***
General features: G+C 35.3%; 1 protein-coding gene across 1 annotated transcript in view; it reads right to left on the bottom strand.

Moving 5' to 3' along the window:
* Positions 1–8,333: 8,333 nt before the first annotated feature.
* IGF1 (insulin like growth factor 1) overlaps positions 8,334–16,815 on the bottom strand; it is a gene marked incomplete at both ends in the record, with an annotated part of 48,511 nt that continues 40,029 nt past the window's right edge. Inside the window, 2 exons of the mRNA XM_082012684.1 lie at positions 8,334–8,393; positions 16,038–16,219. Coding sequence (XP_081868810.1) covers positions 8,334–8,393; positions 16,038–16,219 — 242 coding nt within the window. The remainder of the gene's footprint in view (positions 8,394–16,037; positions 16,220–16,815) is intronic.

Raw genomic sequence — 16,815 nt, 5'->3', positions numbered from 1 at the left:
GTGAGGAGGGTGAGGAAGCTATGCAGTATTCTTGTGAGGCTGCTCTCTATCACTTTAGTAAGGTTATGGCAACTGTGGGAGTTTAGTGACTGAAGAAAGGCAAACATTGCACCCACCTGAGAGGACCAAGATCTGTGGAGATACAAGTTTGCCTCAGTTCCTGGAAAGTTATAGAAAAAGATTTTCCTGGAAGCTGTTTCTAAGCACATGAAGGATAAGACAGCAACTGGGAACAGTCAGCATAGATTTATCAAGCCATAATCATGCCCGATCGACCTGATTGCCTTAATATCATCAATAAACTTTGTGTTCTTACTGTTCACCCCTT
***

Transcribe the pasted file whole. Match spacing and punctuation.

General features: G+C 35.3%; 1 protein-coding gene across 1 annotated transcript in view; it reads right to left on the bottom strand.

Moving 5' to 3' along the window:
* Positions 1–8,333: 8,333 nt before the first annotated feature.
* IGF1 (insulin like growth factor 1) overlaps positions 8,334–16,815 on the bottom strand; it is a gene marked incomplete at both ends in the record, with an annotated part of 48,511 nt that continues 40,029 nt past the window's right edge. Inside the window, 2 exons of the mRNA XM_082012684.1 lie at positions 8,334–8,393; positions 16,038–16,219. Coding sequence (XP_081868810.1) covers positions 8,334–8,393; positions 16,038–16,219 — 242 coding nt within the window. The remainder of the gene's footprint in view (positions 8,394–16,037; positions 16,220–16,815) is intronic.

Raw genomic sequence — 16,815 nt, 5'->3', positions numbered from 1 at the left:
GTGAGGAGGGTGAGGAAGCTATGCAGTATTCTTGTGAGGCTGCTCTCTATCACTTTAGTAAGGTTATGGCAACTGTGGGAGTTTAGTGACTGAAGAAAGGCAAACATTGCACCCACCTGAGAGGACCAAGATCTGTGGAGATACAAGTTTGCCTCAGTTCCTGGAAAGTTATAGAAAAAGATTTTCCTGGAAGCTGTTTCTAAGCACATGAAGGATAAGACAGCAACTGGGAACAGTCAGCATAGATTTATCAAGCCATAATCATGCCCGATCGACCTGATTGCCTTAATATCATCAATAAACTTTGTGTTCTTACTGTTCACCCCTT